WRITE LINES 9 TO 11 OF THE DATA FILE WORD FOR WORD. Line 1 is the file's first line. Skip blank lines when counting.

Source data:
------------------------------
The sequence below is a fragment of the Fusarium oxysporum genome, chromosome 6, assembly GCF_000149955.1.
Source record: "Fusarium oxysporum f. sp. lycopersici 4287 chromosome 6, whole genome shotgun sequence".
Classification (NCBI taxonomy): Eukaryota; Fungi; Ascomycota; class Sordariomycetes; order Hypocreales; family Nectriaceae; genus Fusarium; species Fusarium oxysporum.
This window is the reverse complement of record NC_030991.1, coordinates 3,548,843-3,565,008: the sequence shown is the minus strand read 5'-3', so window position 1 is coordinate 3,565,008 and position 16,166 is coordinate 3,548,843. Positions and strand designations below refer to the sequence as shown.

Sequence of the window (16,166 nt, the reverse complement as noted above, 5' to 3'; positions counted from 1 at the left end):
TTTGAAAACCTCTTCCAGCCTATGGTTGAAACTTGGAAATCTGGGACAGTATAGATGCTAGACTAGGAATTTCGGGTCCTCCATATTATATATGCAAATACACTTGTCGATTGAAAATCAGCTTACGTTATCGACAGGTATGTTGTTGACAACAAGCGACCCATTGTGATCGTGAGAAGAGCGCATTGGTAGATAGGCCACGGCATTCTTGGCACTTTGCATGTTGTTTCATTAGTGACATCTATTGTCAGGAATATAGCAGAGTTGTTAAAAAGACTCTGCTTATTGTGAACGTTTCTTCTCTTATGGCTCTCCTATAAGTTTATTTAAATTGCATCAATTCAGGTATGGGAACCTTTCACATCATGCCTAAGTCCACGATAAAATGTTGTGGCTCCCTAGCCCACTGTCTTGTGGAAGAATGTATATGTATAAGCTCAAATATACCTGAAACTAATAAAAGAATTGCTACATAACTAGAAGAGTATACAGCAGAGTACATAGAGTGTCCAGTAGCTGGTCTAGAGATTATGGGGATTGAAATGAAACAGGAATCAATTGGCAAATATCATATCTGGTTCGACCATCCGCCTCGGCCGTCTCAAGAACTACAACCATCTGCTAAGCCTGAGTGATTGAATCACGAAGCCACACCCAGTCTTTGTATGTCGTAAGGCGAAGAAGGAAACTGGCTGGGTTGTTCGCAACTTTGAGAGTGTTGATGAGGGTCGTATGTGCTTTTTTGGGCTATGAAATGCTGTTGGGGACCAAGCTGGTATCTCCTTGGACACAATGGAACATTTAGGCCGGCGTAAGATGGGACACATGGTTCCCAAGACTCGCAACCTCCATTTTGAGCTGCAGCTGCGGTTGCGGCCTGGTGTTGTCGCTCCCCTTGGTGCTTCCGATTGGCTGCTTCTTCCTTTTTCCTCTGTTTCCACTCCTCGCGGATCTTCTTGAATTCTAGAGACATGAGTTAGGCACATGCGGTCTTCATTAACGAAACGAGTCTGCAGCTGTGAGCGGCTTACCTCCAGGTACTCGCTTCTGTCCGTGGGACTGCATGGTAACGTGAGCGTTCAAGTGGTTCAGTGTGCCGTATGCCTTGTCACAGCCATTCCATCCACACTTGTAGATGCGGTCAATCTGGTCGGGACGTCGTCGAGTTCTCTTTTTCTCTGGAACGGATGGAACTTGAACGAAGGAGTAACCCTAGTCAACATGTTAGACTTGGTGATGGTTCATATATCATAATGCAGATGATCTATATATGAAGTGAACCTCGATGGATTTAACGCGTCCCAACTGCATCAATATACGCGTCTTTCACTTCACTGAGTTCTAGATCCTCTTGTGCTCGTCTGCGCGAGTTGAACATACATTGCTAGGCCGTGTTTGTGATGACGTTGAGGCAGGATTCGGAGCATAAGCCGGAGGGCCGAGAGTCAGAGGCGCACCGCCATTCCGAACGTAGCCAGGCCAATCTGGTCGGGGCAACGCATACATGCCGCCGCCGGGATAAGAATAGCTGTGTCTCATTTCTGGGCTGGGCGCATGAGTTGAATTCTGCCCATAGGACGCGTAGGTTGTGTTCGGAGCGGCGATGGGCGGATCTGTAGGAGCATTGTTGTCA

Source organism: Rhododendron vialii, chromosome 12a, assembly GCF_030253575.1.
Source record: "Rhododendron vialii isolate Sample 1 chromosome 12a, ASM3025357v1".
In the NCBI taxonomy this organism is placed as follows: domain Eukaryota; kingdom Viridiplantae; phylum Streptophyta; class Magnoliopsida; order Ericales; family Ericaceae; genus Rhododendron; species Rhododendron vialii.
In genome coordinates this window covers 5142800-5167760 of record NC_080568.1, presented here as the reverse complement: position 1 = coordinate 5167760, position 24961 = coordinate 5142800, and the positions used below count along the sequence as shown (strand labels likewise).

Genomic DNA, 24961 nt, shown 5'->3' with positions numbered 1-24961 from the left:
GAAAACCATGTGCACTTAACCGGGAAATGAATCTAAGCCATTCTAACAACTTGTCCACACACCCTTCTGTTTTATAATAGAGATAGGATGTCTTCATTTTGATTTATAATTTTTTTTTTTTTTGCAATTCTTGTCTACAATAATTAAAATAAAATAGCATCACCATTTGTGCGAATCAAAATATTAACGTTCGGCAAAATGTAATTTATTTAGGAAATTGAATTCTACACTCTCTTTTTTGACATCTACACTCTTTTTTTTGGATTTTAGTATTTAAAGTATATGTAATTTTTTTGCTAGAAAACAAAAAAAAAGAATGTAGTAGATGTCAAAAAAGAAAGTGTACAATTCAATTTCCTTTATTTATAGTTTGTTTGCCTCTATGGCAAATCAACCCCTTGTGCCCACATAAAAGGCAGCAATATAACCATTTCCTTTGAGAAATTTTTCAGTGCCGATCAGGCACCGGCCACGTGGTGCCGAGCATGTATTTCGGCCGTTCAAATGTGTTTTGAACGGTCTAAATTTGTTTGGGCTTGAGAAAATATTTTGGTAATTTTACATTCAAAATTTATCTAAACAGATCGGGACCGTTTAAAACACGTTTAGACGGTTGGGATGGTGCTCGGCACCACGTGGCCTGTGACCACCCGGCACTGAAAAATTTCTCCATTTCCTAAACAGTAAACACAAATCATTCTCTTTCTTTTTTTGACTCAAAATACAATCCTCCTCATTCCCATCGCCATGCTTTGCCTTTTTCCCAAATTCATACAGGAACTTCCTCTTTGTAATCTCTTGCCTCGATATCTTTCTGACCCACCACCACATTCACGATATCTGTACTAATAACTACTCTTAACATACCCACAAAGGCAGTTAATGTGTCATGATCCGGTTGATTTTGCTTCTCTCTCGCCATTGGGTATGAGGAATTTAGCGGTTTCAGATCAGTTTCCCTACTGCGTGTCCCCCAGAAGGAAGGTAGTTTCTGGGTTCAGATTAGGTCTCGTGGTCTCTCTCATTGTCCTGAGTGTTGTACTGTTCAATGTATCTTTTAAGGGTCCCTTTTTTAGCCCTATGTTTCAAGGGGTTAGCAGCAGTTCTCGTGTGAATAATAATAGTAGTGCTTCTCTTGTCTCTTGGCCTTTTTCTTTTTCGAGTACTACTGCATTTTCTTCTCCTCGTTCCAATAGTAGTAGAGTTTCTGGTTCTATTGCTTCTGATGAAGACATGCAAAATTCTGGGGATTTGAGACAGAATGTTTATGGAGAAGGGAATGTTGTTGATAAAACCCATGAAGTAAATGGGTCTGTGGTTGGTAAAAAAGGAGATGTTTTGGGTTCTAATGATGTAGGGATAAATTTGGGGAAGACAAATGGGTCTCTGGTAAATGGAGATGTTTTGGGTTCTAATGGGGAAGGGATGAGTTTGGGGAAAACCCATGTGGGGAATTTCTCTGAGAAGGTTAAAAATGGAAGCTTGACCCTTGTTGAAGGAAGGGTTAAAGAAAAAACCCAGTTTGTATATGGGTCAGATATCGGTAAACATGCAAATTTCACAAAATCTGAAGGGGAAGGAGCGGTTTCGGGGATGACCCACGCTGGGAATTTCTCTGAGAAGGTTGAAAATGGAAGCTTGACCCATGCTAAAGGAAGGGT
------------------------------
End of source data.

In the NCBI taxonomy this organism is placed as follows: domain Eukaryota; kingdom Viridiplantae; phylum Streptophyta; class Magnoliopsida; order Ericales; family Ericaceae; genus Rhododendron; species Rhododendron vialii.
In genome coordinates this window covers 5142800-5167760 of record NC_080568.1, presented here as the reverse complement: position 1 = coordinate 5167760, position 24961 = coordinate 5142800, and the positions used below count along the sequence as shown (strand labels likewise).

Genomic DNA, 24961 nt, shown 5'->3' with positions numbered 1-24961 from the left: